Obituary | Mar 21,2020
Jun 4 , 2022
By Christian Tesfaye ( Christian Tesfaye (firstname.lastname@example.org) is a researcher and Fortune's Deputy Editor-in-Chief whose interests run amok in the directions of political thought, markets, society and pop culture. )
When President Vladimir Putin ordered his troops into Ukraine, few would have anticipated the sheer pain this was going to cause everybody else. At the outset, we were treated to awe at the unprecedented levels of American and European sanctions against Russia, and reminded well of how severely a country can be damaged without having to put a single soldier on its soil. Such a mesmerising show of economic power, it was said, will remind Russia that it is just one big gas station armed with nuclear weapons. It seemed true.
Initially, I did believe that the world’s 11th largest economy can be deprived with little to no consequence to everyone else. It is actually an even smaller economy than Italy.
What could possibly go wrong?
The problem is that GDP measures could be misleading. Sure, Russia is a much smaller economy than its political and military capability would suggest, and it is over-dependent on its economy on energy exports. But, with Ukraine, it is also the breadbasket of the world as well as one of the central sources for the minerals the world needs to power civilisation. A country that exports iPhones and services probably has a higher GDP than one that exports wheat and edible oil, but it is the latter that has far greater significance to world food security.
Consider this. If economic activity suddenly ceased in Addis Abeba, it would be disastrous for the country’s GDP. If the same happened to the main breadbasket of the country, the direct impact on GDP may be lower but millions of people in Ethiopia would feel the effects much more adversely. This is what is happening with the Russia-Ukraine crisis. They are small economies but they help feed much of the world.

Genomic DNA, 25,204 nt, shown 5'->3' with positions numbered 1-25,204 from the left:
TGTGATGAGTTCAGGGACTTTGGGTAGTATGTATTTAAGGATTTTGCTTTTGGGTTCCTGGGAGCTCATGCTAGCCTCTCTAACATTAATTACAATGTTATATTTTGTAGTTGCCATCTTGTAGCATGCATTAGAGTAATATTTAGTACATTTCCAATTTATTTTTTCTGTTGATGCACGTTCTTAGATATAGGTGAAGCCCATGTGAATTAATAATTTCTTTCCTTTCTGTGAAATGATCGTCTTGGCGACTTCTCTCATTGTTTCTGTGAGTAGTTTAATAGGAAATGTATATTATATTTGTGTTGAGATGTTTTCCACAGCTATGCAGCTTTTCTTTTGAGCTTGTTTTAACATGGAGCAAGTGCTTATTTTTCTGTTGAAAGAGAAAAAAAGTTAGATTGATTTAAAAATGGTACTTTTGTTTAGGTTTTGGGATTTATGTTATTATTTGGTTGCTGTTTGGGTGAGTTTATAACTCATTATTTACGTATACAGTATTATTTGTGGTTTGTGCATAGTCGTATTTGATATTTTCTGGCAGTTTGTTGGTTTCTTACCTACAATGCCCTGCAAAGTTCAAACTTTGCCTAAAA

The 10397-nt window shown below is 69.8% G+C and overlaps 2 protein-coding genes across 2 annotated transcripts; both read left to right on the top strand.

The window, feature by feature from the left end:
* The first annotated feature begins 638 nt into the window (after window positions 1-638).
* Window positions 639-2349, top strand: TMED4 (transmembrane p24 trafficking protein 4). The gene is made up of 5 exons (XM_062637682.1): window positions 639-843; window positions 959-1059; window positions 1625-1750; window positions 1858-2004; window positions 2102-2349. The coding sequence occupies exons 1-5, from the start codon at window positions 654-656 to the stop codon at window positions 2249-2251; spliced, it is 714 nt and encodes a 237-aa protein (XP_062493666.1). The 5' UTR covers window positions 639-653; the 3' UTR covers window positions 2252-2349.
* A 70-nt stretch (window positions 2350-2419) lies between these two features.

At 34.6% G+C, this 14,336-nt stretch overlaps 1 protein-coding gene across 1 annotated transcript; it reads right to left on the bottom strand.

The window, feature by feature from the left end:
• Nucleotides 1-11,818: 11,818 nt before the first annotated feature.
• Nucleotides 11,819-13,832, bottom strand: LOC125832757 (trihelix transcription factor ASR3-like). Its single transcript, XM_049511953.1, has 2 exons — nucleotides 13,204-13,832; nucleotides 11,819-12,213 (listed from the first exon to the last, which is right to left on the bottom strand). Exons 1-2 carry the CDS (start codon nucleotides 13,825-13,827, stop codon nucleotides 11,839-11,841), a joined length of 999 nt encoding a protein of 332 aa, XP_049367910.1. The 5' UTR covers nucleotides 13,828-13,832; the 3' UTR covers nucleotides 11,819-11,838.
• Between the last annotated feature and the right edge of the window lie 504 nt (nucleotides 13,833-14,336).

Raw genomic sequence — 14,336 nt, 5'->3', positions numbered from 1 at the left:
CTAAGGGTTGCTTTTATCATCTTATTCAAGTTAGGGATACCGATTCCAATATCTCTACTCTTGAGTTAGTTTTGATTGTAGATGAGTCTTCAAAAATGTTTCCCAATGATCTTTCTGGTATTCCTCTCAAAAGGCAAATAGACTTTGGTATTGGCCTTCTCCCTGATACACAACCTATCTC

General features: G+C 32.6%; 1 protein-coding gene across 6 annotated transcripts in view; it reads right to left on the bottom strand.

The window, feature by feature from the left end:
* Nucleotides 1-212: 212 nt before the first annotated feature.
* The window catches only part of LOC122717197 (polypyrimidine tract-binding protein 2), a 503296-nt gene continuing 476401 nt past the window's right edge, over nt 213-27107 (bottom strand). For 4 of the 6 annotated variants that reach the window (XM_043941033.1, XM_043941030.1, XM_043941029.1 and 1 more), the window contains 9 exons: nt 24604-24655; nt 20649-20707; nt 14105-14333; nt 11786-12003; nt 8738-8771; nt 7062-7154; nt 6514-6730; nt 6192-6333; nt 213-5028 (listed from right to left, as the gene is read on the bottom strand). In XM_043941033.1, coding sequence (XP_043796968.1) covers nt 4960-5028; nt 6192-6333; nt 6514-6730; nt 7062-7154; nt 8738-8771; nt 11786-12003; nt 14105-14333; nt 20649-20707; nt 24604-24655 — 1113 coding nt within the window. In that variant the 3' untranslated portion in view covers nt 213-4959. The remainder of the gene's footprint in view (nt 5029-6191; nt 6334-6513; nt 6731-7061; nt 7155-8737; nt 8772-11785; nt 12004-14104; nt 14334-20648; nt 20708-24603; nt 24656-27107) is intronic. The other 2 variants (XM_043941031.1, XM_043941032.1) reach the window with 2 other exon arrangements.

Whatever the debates about the North Atlantic Treaty Organisation (NATO), it was unacceptable for Putin to have invaded Ukraine. War never solves anything but makes the political crises worse. Had that decision never been made, the rise in prices of fuel, wheat, edible oil, fertilisers and metals would be much less severe.
It is why US President Biden is trying to make, “Putin’s price hikes,” stick. The argument is that sanctioning Russia, and thus cutting all the energy and food the country could supply to the rest of the world, was something that the US has been forced to do. “Putin is making us exasperate the food and energy crisis,” Biden seems to be saying.
For some countries, in the aftermath of COVID-19, the Russia-Ukraine crisis is proving to be the last straw. Sri Lanka is the most talked about as rolling crises have resulted in a debt default. Bakeries have closed shop; fuel and power are being rationed; newspapers have stopped publication and national exams postponed due to paper shortages; and some overseas consulates are shut down.
The consensus is that several countries will follow Sri Lanka. Debt defaults will rise, millions will fall into poverty and hunger and starvation will increase. It is a sad scenario but few in the developed world seem to be as concerned. It is only once the economic crisis boils over into socio-political calamity, or conflict, that foreign correspondents will be parachuted in to cover the “juicy” stories of widespread suffering. The very "lucky" ones may even get to see Nima Elbagir of CNNfame in the flesh.
For the sake of the dozens of countries under high debt stress and in poor economic situations, world leaders need to bring the crisis in Europe to an end, by any means possible. If this is negotiation, so be it. Every other country at war is harangued by the US to cease fire and negotiate, including Ethiopia.
Why is it so taboo to consider a negotiated settlement in the case of Russia and Ukraine? Would the outcome make some parties unhappy? Of course, but that is what happens in every negotiation.
Too often, we are told that Putin is the second coming of Hitler and should be stopped by any means possible. But this assumes that the West is in the right in the same way Britain and the US were in World War II and that Russia is in the wrong in the same way Nazi Germany was back then. If anything, the parallels are much closer to the Cold War; it is a struggle for global hegemony where what is “right” is not the priority.
It helps to remember that there are dozens of countries that want nothing to do with this but are likely to pay the steepest price. What is the price of making Putin pay? Five Sri Lankas? 20? 30? How million more people pushed into poverty? 10 million? 100 million? Half a billion? What level of starvation and malnourished children? 40 million? 80 million?
Answering these should help get some moral clarity.
PUBLISHED ON Jun 04,2022 [ VOL 23 , NO 1153]
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